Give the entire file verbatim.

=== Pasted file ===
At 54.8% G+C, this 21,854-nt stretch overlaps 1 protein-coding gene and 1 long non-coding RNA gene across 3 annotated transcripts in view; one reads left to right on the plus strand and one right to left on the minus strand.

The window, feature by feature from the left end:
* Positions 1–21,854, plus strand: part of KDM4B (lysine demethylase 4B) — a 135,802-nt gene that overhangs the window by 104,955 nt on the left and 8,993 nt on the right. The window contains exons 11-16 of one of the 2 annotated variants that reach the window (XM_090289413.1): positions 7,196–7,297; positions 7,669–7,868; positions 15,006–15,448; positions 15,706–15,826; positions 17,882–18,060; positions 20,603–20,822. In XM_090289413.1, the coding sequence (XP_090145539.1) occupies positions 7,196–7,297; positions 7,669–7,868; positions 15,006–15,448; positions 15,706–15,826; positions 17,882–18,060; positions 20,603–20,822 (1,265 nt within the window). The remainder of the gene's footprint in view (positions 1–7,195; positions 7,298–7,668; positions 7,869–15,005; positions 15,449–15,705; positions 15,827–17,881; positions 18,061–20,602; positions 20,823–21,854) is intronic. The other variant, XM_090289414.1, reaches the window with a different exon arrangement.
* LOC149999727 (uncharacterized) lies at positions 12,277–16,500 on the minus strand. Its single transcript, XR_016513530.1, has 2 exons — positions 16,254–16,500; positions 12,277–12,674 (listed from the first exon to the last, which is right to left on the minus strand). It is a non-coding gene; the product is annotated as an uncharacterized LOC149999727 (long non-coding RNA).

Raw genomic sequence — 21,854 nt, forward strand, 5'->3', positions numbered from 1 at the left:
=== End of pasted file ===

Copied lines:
At 54.8% G+C, this 21,854-nt stretch overlaps 1 protein-coding gene and 1 long non-coding RNA gene across 3 annotated transcripts in view; one reads left to right on the plus strand and one right to left on the minus strand.

The window, feature by feature from the left end:
* Positions 1–21,854, plus strand: part of KDM4B (lysine demethylase 4B) — a 135,802-nt gene that overhangs the window by 104,955 nt on the left and 8,993 nt on the right. The window contains exons 11-16 of one of the 2 annotated variants that reach the window (XM_090289413.1): positions 7,196–7,297; positions 7,669–7,868; positions 15,006–15,448; positions 15,706–15,826; positions 17,882–18,060; positions 20,603–20,822. In XM_090289413.1, the coding sequence (XP_090145539.1) occupies positions 7,196–7,297; positions 7,669–7,868; positions 15,006–15,448; positions 15,706–15,826; positions 17,882–18,060; positions 20,603–20,822 (1,265 nt within the window). The remainder of the gene's footprint in view (positions 1–7,195; positions 7,298–7,668; positions 7,869–15,005; positions 15,449–15,705; positions 15,827–17,881; positions 18,061–20,602; positions 20,823–21,854) is intronic. The other variant, XM_090289414.1, reaches the window with a different exon arrangement.
* LOC149999727 (uncharacterized) lies at positions 12,277–16,500 on the minus strand. Its single transcript, XR_016513530.1, has 2 exons — positions 16,254–16,500; positions 12,277–12,674 (listed from the first exon to the last, which is right to left on the minus strand). It is a non-coding gene; the product is annotated as an uncharacterized LOC149999727 (long non-coding RNA).

Raw genomic sequence — 21,854 nt, forward strand, 5'->3', positions numbered from 1 at the left: